This past weekend, I finished my 200-hour yoga teacher training. Over the past five months, I had an amazing experience training at Flow Yoga Center. What I especially loved about my training was simply the chance to understand the human body better: from anatomy and alignment to our bodies’ capacity for change; from diet and digestion to the physical impact of stress.
I’ve come to see myself not just as a yoga student and yoga teacher, but as a lifelong student of the body—and as a mind-body educator, both inside and outside the field of music.
One of the most empowering things we can do for ourselves is to increase our knowledge about, and respect for, our bodies. I truly believe that some of our biggest physical and mental health problems as a society can be traced down to a basic misunderstanding—and maybe even a rejection, a denial—of how the human body functions. We have a pretty messed-up view of how the body “should” function: working as long as possible; sleeping as little as possible; never getting old, sick or injured. And when our bodies “fail” us, we’re annoyed.
With our adversarial, do-what-I-say attitude towards our minds and bodies, it’s no wonder we’re facing epidemics of anxiety, depression, pain, chronic stress, and dependence on all kinds of drugs to get us through our days and our lives.
But what’s been really grabbing my attention lately is that it’s not just adults who are suffering major pain and discomfort in their own bodies. It’s children. Specifically, my students.
Each week, I see about 13 violin students, from third grade through ninth grade, in a variety of settings. About 50% of them regularly report some kind of chronic pain. Three have persistent low back pain (fifth and sixth graders); another regularly takes 600mg of Ibuprofen for muscular pain. Several—especially my middle schoolers—arrive to class exhausted, sleep-deprived, and poorly nourished. Admittedly, my sample size is small, but the proliferation of orthopedic problems in children from, say, extended sitting and poorly designed school furniture is well-documented.
As a musician and a yogi, I know that the overall health of the body is essential to being able to live fully—never mind learning to play the violin. So, I’ve come to feel that I’m not doing my job if I don’t attempt to address some of the overall body issues that my students are bringing to their lessons. Not as a doctor, but simply as a body educator.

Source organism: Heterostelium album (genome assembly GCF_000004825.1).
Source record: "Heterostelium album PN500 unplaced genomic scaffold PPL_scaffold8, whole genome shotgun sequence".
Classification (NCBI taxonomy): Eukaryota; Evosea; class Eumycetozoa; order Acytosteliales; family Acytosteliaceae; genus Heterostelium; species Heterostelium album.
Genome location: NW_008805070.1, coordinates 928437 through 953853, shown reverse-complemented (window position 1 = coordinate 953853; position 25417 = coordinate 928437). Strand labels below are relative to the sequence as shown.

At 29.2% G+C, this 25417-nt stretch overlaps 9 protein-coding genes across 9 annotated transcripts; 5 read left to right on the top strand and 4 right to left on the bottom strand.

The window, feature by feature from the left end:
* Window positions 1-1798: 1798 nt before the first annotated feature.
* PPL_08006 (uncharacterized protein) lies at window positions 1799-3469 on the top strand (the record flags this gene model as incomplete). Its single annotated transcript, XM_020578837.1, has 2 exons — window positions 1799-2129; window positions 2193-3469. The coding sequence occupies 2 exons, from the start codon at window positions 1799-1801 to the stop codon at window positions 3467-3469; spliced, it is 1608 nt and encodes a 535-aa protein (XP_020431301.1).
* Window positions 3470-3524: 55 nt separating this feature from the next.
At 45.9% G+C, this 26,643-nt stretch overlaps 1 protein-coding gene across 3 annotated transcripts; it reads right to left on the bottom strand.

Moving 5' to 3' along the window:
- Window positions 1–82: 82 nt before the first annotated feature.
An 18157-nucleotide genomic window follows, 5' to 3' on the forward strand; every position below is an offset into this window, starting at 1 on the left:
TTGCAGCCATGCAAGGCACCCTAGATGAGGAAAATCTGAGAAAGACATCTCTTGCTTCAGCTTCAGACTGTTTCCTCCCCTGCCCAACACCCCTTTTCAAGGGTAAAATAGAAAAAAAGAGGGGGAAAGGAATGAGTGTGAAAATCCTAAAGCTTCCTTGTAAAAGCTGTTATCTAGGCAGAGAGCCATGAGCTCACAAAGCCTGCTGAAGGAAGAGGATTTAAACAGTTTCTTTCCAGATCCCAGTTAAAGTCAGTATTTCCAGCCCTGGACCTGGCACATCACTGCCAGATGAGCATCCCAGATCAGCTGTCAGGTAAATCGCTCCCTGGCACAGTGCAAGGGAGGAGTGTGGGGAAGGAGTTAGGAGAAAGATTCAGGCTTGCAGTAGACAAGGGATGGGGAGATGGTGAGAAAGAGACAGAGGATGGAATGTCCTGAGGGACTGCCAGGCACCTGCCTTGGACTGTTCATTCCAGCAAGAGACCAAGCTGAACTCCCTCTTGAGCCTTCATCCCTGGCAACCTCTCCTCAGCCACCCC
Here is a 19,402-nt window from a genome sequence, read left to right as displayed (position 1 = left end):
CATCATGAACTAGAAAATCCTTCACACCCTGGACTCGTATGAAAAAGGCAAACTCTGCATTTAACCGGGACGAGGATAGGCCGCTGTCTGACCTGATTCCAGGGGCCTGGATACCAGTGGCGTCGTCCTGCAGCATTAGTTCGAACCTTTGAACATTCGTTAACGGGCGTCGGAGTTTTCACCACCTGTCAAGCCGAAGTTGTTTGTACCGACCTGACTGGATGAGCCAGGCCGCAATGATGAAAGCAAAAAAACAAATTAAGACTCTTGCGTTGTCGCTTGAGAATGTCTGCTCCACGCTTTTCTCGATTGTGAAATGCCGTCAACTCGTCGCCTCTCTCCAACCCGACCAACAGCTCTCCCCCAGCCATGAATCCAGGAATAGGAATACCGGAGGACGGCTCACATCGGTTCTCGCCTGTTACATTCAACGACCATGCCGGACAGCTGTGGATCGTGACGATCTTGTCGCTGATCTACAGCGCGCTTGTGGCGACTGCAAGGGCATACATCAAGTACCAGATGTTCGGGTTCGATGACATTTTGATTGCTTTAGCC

Music education is rarely talked about in this way. But is it possible that music teachers actually have a fantastic opportunity to bring greater embodiment to our students’ lives? I think yes. In part, because:
We teach an embodied practice. We have an opportunity to teach healthy movement: to shape and observe how our students’ brain, bones, joints, muscles, breath, and voice are interacting.
We teach an active, movement-rich subject. Our students don’t need to be trapped at desks or computers. Many instruments can accommodate sitting, standing, and walking.
We teach a joyful, creative practice that can get positive hormones flowing in our students’ bodies, helping to counteract the adrenaline and cortisol created by high-stress, high-stakes educational settings.
If we’re lucky, we have the chance to work with students one-on-one. We can offer them personalized feedback and give them healthy practices to take home.
My challenge to us as music teachers is to check in about whether we are making the most of this opportunity to build healthy embodiment into music education.
Are we merely replicating traditional classroom circumstances (prolonged sitting, sedentary learning, poor attention to body mechanics) that cause our students pain?
Do we understand children’s need to move? Are we staying conscious of the “movement diet” of our classes?
Are we listening to, and taking seriously, our students’ reports of pain and discomfort?
Are we telling ourselves that we “don’t have time” for movement breaks, stretching, and even periods of quiet rest?
For me, this is really the beginning of what I hope will be a life-long inquiry, and I look forward to hearing your ideas. Some good resources I’ve enjoyed checking out:
The Gokhale Method, also known as Primal Posture. The amazing anthropologist and physical therapist Esther Gokhale traveled all over the world, learning the principles of movement still present in those communities that don’t have chronic pain epidemics. I’ve used a couple of her sitting principles myself, with great results, and have also shared them with my back-pain students. I hope to eventually take a full Gokhale course.
Stand up Kids. This organization is dedicated to creating healthier, “movement-rich” classrooms, and has an awesome list of movement breaks that you can try with your students. The founder was interviewed on Liberated Body, too.
Another episode of the Liberated Body Podcast, on movement-friendly classrooms.